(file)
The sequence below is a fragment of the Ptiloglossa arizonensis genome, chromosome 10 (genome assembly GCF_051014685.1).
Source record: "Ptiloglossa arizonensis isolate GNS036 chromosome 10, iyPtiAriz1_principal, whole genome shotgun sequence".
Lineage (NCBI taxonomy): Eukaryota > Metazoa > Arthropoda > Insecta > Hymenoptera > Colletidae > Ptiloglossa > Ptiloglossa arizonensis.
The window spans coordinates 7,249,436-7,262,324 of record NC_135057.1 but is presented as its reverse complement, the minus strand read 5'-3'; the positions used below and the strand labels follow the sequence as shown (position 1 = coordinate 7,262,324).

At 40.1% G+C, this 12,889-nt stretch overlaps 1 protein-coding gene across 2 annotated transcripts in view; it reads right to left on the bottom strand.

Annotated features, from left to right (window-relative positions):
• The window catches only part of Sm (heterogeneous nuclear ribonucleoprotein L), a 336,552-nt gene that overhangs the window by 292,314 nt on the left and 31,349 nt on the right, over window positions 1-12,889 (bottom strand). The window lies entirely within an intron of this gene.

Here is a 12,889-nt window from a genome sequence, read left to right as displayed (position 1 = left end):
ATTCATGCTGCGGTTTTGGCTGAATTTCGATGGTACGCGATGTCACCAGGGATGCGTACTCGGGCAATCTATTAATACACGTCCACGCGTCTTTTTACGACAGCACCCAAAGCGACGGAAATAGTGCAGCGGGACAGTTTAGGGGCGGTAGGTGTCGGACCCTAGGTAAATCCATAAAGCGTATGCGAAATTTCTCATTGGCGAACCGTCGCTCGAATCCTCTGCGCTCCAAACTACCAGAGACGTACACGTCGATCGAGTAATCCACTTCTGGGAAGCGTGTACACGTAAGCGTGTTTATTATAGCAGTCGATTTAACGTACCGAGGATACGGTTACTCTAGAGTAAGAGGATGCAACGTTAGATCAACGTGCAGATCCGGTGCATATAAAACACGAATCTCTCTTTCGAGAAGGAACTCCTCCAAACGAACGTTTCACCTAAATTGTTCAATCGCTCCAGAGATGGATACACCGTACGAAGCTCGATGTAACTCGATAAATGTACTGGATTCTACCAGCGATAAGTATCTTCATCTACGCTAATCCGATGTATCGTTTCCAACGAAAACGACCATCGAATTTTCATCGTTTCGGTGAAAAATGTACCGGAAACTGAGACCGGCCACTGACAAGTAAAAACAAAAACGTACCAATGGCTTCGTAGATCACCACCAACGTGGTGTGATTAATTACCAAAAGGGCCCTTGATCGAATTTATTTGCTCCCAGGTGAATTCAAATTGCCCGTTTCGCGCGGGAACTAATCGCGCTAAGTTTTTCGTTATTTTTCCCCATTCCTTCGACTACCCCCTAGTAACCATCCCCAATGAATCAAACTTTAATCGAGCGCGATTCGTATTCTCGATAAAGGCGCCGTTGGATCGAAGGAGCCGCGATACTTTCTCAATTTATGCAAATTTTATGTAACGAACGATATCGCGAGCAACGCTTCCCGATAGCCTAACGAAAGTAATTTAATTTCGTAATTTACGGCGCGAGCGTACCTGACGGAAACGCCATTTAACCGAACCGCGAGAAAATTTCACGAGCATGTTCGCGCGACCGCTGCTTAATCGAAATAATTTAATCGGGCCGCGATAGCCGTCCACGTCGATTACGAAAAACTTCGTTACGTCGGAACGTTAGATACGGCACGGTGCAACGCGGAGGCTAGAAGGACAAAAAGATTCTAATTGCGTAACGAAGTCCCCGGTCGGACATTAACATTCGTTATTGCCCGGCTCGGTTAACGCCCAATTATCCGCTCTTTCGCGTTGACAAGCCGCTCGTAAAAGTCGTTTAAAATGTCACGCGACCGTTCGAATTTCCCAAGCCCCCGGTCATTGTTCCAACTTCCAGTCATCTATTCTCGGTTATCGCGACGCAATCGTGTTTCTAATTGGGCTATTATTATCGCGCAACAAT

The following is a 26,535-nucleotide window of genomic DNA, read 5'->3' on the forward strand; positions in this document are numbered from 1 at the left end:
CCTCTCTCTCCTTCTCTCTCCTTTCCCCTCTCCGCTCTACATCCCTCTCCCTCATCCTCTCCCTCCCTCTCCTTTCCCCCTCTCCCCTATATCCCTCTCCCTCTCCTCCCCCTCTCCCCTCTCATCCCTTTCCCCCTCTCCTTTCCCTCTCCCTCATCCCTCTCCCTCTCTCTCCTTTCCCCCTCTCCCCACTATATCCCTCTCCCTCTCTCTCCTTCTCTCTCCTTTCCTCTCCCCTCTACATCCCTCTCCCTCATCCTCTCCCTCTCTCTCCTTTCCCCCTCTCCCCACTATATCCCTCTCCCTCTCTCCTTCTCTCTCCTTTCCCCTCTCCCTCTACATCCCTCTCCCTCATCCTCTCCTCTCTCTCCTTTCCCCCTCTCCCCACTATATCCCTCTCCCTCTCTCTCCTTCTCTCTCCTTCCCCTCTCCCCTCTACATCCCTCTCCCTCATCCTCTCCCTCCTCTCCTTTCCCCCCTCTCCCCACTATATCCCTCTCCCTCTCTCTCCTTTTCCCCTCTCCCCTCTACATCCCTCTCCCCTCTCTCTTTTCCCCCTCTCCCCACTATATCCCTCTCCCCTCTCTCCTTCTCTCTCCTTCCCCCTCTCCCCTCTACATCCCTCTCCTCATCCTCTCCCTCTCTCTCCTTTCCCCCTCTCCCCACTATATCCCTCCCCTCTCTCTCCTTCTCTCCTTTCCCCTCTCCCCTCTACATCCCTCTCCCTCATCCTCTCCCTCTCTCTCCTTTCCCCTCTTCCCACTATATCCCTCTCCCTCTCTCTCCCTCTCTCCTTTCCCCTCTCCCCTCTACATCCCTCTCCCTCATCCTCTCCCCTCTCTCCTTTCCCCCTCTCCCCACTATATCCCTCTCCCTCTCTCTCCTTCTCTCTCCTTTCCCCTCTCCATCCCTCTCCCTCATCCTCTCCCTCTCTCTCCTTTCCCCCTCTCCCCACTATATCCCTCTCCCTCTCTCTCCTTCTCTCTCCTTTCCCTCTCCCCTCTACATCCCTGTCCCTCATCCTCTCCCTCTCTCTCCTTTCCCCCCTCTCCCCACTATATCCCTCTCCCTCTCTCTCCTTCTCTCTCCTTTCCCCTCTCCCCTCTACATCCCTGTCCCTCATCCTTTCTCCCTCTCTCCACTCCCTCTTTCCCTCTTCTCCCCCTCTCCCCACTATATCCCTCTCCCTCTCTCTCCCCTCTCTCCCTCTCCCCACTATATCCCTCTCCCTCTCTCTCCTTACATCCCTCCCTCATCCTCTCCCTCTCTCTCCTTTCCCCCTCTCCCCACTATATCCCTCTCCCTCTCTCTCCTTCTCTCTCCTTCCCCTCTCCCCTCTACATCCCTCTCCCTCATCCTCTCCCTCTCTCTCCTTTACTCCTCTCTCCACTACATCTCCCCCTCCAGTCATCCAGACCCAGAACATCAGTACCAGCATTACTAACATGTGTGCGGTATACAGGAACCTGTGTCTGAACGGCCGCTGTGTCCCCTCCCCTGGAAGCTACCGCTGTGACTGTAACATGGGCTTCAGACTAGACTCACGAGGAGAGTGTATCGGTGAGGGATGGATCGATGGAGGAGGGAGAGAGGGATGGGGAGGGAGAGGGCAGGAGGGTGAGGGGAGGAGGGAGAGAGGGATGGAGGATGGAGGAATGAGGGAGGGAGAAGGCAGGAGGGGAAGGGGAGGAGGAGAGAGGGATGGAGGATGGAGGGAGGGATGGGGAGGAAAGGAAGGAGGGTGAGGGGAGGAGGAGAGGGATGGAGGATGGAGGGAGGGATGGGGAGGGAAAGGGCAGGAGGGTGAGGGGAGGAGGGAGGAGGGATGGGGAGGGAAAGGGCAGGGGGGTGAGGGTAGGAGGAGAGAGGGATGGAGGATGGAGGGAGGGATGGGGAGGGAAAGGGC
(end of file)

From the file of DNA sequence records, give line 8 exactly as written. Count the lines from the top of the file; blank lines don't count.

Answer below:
Here is a 12,889-nt window from a genome sequence, read left to right as displayed (position 1 = left end):